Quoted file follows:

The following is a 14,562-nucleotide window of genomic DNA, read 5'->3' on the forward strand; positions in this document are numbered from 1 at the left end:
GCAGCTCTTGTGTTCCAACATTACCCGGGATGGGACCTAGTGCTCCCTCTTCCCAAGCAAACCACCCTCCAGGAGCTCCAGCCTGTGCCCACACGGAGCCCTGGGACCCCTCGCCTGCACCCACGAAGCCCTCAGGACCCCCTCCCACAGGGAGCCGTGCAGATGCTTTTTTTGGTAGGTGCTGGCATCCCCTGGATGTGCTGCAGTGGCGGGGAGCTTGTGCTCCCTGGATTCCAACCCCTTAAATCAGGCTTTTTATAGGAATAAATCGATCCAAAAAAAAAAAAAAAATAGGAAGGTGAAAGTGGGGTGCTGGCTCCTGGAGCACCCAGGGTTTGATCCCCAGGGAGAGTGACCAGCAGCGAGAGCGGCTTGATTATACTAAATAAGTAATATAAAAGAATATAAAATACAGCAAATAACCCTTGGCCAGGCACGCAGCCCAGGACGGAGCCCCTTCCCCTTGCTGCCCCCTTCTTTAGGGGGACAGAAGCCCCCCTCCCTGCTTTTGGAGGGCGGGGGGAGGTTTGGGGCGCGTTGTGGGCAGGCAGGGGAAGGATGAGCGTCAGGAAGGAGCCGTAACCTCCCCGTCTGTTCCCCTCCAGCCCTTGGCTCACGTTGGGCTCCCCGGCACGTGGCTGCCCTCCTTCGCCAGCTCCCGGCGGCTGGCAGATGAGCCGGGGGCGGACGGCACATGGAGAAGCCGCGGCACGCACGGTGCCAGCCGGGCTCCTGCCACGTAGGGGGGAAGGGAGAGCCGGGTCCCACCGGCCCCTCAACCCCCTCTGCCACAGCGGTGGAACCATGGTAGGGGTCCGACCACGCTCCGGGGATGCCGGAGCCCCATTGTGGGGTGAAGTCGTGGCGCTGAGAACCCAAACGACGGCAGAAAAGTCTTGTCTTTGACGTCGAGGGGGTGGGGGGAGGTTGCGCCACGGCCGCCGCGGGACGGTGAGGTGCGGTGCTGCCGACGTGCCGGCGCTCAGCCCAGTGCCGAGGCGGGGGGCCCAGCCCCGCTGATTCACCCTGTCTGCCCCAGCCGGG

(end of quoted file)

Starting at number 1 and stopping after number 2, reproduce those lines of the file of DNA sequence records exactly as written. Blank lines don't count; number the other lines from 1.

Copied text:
The following is a 14,562-nucleotide window of genomic DNA, read 5'->3' on the forward strand; positions in this document are numbered from 1 at the left end:
GCAGCTCTTGTGTTCCAACATTACCCGGGATGGGACCTAGTGCTCCCTCTTCCCAAGCAAACCACCCTCCAGGAGCTCCAGCCTGTGCCCACACGGAGCCCTGGGACCCCTCGCCTGCACCCACGAAGCCCTCAGGACCCCCTCCCACAGGGAGCCGTGCAGATGCTTTTTTTGGTAGGTGCTGGCATCCCCTGGATGTGCTGCAGTGGCGGGGAGCTTGTGCTCCCTGGATTCCAACCCCTTAAATCAGGCTTTTTATAGGAATAAATCGATCCAAAAAAAAAAAAAAAATAGGAAGGTGAAAGTGGGGTGCTGGCTCCTGGAGCACCCAGGGTTTGATCCCCAGGGAGAGTGACCAGCAGCGAGAGCGGCTTGATTATACTAAATAAGTAATATAAAAGAATATAAAATACAGCAAATAACCCTTGGCCAGGCACGCAGCCCAGGACGGAGCCCCTTCCCCTTGCTGCCCCCTTCTTTAGGGGGACAGAAGCCCCCCTCCCTGCTTTTGGAGGGCGGGGGGAGGTTTGGGGCGCGTTGTGGGCAGGCAGGGGAAGGATGAGCGTCAGGAAGGAGCCGTAACCTCCCCGTCTGTTCCCCTCCAGCCCTTGGCTCACGTTGGGCTCCCCGGCACGTGGCTGCCCTCCTTCGCCAGCTCCCGGCGGCTGGCAGATGAGCCGGGGGCGGACGGCACATGGAGAAGCCGCGGCACGCACGGTGCCAGCCGGGCTCCTGCCACGTAGGGGGGAAGGGAGAGCCGGGTCCCACCGGCCCCTCAACCCCCTCTGCCACAGCGGTGGAACCATGGTAGGGGTCCGACCACGCTCCGGGGATGCCGGAGCCCCATTGTGGGGTGAAGTCGTGGCGCTGAGAACCCAAACGACGGCAGAAAAGTCTTGTCTTTGACGTCGAGGGGGTGGGGGGAGGTTGCGCCACGGCCGCCGCGGGACGGTGAGGTGCGGTGCTGCCGACGTGCCGGCGCTCAGCCCAGTGCCGAGGCGGGGGGCCCAGCCCCGCTGATTCACCCTGTCTGCCCCAGCCGGG